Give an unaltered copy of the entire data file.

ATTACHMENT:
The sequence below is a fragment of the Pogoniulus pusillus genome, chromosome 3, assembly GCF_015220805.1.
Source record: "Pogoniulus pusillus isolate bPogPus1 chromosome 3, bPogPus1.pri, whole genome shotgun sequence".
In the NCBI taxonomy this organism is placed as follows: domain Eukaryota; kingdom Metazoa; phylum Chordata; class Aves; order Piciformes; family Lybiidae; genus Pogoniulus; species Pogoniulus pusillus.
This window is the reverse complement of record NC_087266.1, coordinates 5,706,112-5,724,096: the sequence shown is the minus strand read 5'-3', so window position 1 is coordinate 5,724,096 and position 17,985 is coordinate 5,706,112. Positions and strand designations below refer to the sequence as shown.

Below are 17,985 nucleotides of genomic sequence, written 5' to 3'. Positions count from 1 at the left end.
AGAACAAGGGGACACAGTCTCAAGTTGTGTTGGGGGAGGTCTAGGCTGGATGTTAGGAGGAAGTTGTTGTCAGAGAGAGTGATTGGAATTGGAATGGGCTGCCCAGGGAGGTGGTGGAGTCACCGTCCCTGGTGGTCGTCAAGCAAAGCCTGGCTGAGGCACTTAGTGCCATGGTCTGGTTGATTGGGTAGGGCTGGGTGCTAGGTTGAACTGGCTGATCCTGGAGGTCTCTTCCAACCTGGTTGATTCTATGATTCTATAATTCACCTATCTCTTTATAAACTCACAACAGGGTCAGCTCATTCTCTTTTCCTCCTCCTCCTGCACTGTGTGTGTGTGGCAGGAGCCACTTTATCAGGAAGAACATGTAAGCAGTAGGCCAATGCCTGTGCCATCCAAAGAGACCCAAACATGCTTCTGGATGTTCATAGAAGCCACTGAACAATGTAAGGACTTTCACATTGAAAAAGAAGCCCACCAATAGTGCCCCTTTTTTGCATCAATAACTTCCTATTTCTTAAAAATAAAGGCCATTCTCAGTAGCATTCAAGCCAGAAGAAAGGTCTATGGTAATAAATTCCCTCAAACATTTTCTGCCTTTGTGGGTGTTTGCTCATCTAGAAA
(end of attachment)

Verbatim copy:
The sequence below is a fragment of the Pogoniulus pusillus genome, chromosome 3, assembly GCF_015220805.1.
Source record: "Pogoniulus pusillus isolate bPogPus1 chromosome 3, bPogPus1.pri, whole genome shotgun sequence".
In the NCBI taxonomy this organism is placed as follows: domain Eukaryota; kingdom Metazoa; phylum Chordata; class Aves; order Piciformes; family Lybiidae; genus Pogoniulus; species Pogoniulus pusillus.
This window is the reverse complement of record NC_087266.1, coordinates 5,706,112-5,724,096: the sequence shown is the minus strand read 5'-3', so window position 1 is coordinate 5,724,096 and position 17,985 is coordinate 5,706,112. Positions and strand designations below refer to the sequence as shown.

Below are 17,985 nucleotides of genomic sequence, written 5' to 3'. Positions count from 1 at the left end.
AGAACAAGGGGACACAGTCTCAAGTTGTGTTGGGGGAGGTCTAGGCTGGATGTTAGGAGGAAGTTGTTGTCAGAGAGAGTGATTGGAATTGGAATGGGCTGCCCAGGGAGGTGGTGGAGTCACCGTCCCTGGTGGTCGTCAAGCAAAGCCTGGCTGAGGCACTTAGTGCCATGGTCTGGTTGATTGGGTAGGGCTGGGTGCTAGGTTGAACTGGCTGATCCTGGAGGTCTCTTCCAACCTGGTTGATTCTATGATTCTATAATTCACCTATCTCTTTATAAACTCACAACAGGGTCAGCTCATTCTCTTTTCCTCCTCCTCCTGCACTGTGTGTGTGTGGCAGGAGCCACTTTATCAGGAAGAACATGTAAGCAGTAGGCCAATGCCTGTGCCATCCAAAGAGACCCAAACATGCTTCTGGATGTTCATAGAAGCCACTGAACAATGTAAGGACTTTCACATTGAAAAAGAAGCCCACCAATAGTGCCCCTTTTTTGCATCAATAACTTCCTATTTCTTAAAAATAAAGGCCATTCTCAGTAGCATTCAAGCCAGAAGAAAGGTCTATGGTAATAAATTCCCTCAAACATTTTCTGCCTTTGTGGGTGTTTGCTCATCTAGAAA